I have a number of lectures available ready to go from the book that I have tailored for the public and others that are more appropriate for a university colloquium. I also have lectures ready to go for youth groups. My lectures tend to focus on not just the problems we are facing with environmental sustainability but also the solutions that we have available to us. There are lots of great things happening around the world that can be celebrated and my goal is to encourage people to make small and big changes in their lives and in their organizations to improve planetary sustainability while also being cognizant of the real existential issues we are facing. 

I can also provide writing or blogging workshops that focus on writing productivity, document production and publication, scientific communication for public consumption, or how to use social media as a graduate student or faculty member.

If you reach out, I can provide more details via email or phone.

Wednesday, October 16, 2019

Public National Forests in Alaska Likely to Open to Development

A view in the Tongass National Forest.
Click for photo credit.
The New York Times reported on Tuesday that the US Forest Service is recommending the opening of roadways in the Tongass National Forest in Alaska. This is one of the most pristine wilderness areas left in the United States.

The forest is home to extensive old growth forest and a myriad of unusual plants and animals that adapted to the unique conditions in the region. Located along the coastal mountains of southeast Alaska (the panhandle of the state), the forest contains a wide array of biomes including rainforest, alpine forests, and coastal swamps. Roadbuilding will facilitate forestry and a range of other economic activities.

Roadbuilding and subsequent deforestation of the landscape will certainly cause environmental problems in the region including erosion, water pollution, and habitat destruction. How we manage our public lands has long been a matter of public debate. See this post for a bit of background on this issue. The opening of the forest is yet another of the environmental protection rollbacks undertaken by the current administration.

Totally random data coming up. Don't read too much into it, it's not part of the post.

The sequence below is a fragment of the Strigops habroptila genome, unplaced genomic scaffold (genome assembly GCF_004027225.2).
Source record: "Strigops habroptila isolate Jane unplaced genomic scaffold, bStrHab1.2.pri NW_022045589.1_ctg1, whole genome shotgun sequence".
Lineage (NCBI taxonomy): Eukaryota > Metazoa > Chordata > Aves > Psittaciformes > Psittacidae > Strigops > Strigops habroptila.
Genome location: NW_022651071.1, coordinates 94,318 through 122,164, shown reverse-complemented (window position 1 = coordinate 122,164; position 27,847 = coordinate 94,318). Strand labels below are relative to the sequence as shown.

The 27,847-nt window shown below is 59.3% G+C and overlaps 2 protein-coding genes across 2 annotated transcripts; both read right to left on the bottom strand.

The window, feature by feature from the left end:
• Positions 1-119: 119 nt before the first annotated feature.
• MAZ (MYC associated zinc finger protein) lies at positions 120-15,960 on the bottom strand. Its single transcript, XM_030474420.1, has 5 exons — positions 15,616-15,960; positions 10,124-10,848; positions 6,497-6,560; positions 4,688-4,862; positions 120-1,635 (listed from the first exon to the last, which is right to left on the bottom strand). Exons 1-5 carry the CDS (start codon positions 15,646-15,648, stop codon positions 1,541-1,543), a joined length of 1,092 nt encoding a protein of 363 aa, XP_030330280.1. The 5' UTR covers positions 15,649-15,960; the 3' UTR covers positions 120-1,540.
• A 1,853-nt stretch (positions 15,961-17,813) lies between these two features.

Tuesday, October 15, 2019

Climate Change, Conflict, and Forced Migration

Click for photo credit.
On Wednesday, October, 23, I will be part of a panel on Conflict, Climate Change, and the Crisis of Forced Migration at Hofstra University. The event is part of the seventeenth annual Day of Dialogue at Hofstra University that is organized by the Center for Civic Engagement. Each year, the Center selects a pertinent topic to have a day-long conversation around a topic important to society. The event is timely given the significance of climate change in our present global culture.

I will be covering some of the material from my forthcoming book, Environmental Sustainability in a Time of Change available here. Specifically, I will review some of the science and policy of climate change, the differences between surfing and suffering sustainability, and the nature of how climate change is leading to forced migration in many parts of the world--perhaps in your backyard. Climate change is impacting many people without many of us realizing it is happening.

I will be joined by fellow panelists William Hartung, the Director of the Arms and Security Policy at the Center for International Policy and Laurius Wren the Director of Hofstra's Asylum Clinic in the Maurice A. Deane School of Law.